Ever since an NBCLA undercover investigation last month, consumers have wondered whom they can trust at farmers markets.
Our investigation found vendors selling food they simply bought at a wholesaler, and others who flat-out lied about their fruits and vegetables being pesticide free.
"You have a lot of people giving you misinformation," says Jami Hoffman, who buys her produce every week at several farmers markets. "How do you know when to trust them?"
Top news of the day
So NBCLA has put together some tips on how to find honest vendors, who truly sell locally grown produce.
Our advice is culled from government agriculture officials, operators of farmers markets and consumer advocates.
1) Ask the farmer a lot of questions.
- Ask him the exact location of his farm. Ask him if you can visit the farm. Ask what produce he's harvesting this week. If he can't give you specific answers, or acts too busy to talk to you, that's a big red flag. During our NBCLA investigation, one of our "undercover shoppers" asked a farmer the exact location and address of his farm. He said he didn't know. What? A farmer doesn't know where his farm is located? We later discovered that farmer was selling mostly items he'd bought from large commercial farms; not stuff he's actually grown himself.
2) Talk to the "market manager."
- Every certified farmers market has an on-site manager, who knows about the vendors at his or her market. Greta Dunlap, who runs the Beverly Hills farmers market, is known as one of the most diligent market managers. Dunlap says she will sometimes snap pictures of the produce at a stand, then make a visit to the farm to verify that they're really growing what they're selling to consumers. "It's pretty black and white when the vegetable or fruit is nowhere to be found," says Dunlap. She says she's kicked out three vendors in the last two years who she caught selling stuff they didn't grow. Dunlap says she's always happy to answer questions for market customers about vendors.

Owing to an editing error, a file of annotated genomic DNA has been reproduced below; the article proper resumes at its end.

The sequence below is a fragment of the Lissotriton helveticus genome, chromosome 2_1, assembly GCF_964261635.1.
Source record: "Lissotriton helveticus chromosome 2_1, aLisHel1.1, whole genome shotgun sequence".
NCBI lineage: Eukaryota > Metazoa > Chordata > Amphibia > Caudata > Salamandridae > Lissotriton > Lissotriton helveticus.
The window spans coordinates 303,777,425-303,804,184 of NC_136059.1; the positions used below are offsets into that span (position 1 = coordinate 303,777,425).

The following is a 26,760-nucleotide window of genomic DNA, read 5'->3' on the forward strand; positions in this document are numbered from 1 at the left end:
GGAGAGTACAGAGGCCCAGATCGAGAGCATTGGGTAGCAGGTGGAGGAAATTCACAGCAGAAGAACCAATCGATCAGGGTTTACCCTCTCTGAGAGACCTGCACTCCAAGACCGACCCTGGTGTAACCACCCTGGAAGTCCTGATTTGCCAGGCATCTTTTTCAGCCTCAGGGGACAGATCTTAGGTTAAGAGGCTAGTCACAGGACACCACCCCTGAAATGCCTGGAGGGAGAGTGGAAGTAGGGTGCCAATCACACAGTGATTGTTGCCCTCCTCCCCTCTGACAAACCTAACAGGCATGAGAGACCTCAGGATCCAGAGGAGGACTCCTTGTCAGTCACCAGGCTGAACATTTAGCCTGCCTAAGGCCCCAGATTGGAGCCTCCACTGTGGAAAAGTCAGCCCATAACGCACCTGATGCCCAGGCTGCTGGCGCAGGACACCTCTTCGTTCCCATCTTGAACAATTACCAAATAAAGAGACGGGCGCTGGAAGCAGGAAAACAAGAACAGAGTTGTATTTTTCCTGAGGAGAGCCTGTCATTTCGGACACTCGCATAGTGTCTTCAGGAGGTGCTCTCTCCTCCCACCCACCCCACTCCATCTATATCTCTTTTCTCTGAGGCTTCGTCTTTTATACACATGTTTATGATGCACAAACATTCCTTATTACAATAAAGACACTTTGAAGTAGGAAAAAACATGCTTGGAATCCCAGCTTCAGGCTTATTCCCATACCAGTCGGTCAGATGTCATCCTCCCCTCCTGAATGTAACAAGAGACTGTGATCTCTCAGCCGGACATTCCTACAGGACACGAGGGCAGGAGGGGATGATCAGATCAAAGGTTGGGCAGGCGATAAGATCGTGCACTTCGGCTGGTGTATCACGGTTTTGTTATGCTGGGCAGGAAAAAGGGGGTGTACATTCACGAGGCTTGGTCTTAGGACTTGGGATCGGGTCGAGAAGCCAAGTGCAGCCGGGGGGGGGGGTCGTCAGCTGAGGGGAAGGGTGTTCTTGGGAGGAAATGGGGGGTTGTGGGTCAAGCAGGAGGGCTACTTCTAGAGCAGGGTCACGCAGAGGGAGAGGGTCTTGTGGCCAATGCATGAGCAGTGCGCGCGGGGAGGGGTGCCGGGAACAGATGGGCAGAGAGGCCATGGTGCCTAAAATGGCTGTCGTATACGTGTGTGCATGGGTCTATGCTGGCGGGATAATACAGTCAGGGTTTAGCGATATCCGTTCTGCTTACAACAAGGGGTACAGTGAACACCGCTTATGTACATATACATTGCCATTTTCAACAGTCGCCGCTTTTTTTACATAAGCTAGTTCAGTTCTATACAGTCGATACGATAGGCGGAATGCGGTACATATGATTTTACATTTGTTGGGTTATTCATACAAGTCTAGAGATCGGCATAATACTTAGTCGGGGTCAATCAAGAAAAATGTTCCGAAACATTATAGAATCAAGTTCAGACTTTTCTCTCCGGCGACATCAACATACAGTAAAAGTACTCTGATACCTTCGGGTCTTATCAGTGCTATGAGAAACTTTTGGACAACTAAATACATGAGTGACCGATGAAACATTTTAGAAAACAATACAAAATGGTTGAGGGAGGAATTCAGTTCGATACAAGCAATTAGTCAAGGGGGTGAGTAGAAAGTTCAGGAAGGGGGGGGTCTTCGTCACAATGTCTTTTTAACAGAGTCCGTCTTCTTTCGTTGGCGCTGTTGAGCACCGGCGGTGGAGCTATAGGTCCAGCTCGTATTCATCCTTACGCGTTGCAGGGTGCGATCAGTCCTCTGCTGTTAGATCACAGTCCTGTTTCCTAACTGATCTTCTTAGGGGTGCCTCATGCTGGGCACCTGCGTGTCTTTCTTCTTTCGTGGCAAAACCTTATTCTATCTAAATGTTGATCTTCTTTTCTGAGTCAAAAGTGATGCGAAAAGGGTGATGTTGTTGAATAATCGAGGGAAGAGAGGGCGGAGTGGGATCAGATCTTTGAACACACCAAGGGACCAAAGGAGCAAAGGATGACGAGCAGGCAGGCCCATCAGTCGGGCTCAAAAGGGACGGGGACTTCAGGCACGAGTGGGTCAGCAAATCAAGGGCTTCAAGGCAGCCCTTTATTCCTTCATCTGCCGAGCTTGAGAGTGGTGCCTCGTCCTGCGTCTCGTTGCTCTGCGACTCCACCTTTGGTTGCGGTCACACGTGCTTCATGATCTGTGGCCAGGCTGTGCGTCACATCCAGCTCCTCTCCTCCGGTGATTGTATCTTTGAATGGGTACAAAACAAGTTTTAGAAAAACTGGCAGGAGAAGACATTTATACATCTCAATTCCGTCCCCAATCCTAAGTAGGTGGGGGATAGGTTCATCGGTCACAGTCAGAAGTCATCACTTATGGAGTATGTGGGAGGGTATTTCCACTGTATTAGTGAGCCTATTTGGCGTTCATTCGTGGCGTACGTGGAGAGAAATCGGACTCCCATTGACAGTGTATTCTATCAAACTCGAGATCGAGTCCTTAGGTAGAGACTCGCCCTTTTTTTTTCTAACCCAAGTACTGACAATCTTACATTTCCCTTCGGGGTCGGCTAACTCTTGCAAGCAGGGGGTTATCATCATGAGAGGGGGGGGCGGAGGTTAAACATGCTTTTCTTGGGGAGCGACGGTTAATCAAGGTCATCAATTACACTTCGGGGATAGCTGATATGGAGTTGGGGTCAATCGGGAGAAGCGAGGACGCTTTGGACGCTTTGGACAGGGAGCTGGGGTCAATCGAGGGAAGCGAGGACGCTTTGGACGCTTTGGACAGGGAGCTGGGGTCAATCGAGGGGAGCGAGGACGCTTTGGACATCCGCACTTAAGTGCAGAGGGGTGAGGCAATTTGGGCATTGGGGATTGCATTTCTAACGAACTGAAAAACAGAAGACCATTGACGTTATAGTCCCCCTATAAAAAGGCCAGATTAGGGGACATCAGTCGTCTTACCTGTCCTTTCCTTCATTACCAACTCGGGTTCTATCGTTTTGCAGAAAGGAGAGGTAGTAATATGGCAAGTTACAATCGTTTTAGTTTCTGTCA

3) Verify for yourself that a farmer really grows what he sells.
- If a farmer is selling 26 different items, and only has a two-acre farm, he might be "supplementing" his product line with items from commercial farms. By law, a farmer must show customers, if they ask, a copy of his state certificate to sell at farmers market. This certificate lists all items he's allowed to grow. During our NBCLA investigation, we noticed one farmer selling limes, but when looked at his state certificate, it showed he didn't have any lime trees on his farm. He obviously bought those limes commercially.
4) Don't be fooled by the appearance of the produce.
- Produce that's locally grown isn't always as attractive as the stuff grown on large commercial farms that use multiple pesticides and commercial fertilizers. Numerous farmers market managers say strawberries are a case in point. "Berries that big, bright red, and uniform in size," are usually not grown on small local farms, said one market manager. What you're looking for is produce that fresh-picked, ripe, and tastes great.
5) "Pesticide free?" Oh, really?
- A lot of vendors will tell you their produce is "pesticide free," but that's just not true. In our NBCLA investigation, we tested strawberries from five vendors who made that claim, and three of the samples contained multiple pesticides. If a farmer makes this claim, ask him to specifically tell you what methods he employs to controls pests on his crops, such as using natural predators. When an NBCLA undercover shopper asked a farmer selling "pesticide-free" peaches how he controlled bugs on his trees, he couldn't tell us. If you want to be sure you're buying produce that's grown without synthetic chemicals, buy from vendors who are USDA certified as "organic." This means they've had to meet certain uniform government standards for growing without synthetic pesticides and fertilizers.
Under the law, it's the job of county agriculture inspectors to police farmers markets and make sure the vendors are telling you the truth. But our NBCLA investigation found inspectors rarely catch the cheaters.
That leaves it up to you, the customer, to determine which farmers are the real deal and which aren't. Shopper Jami Hoffman says since the NBCLA investigation, she realizes she has to ask farmers a lot more questions.
"You really have to do your research," says Hoffman. "And you really have to use your intuition and your gut."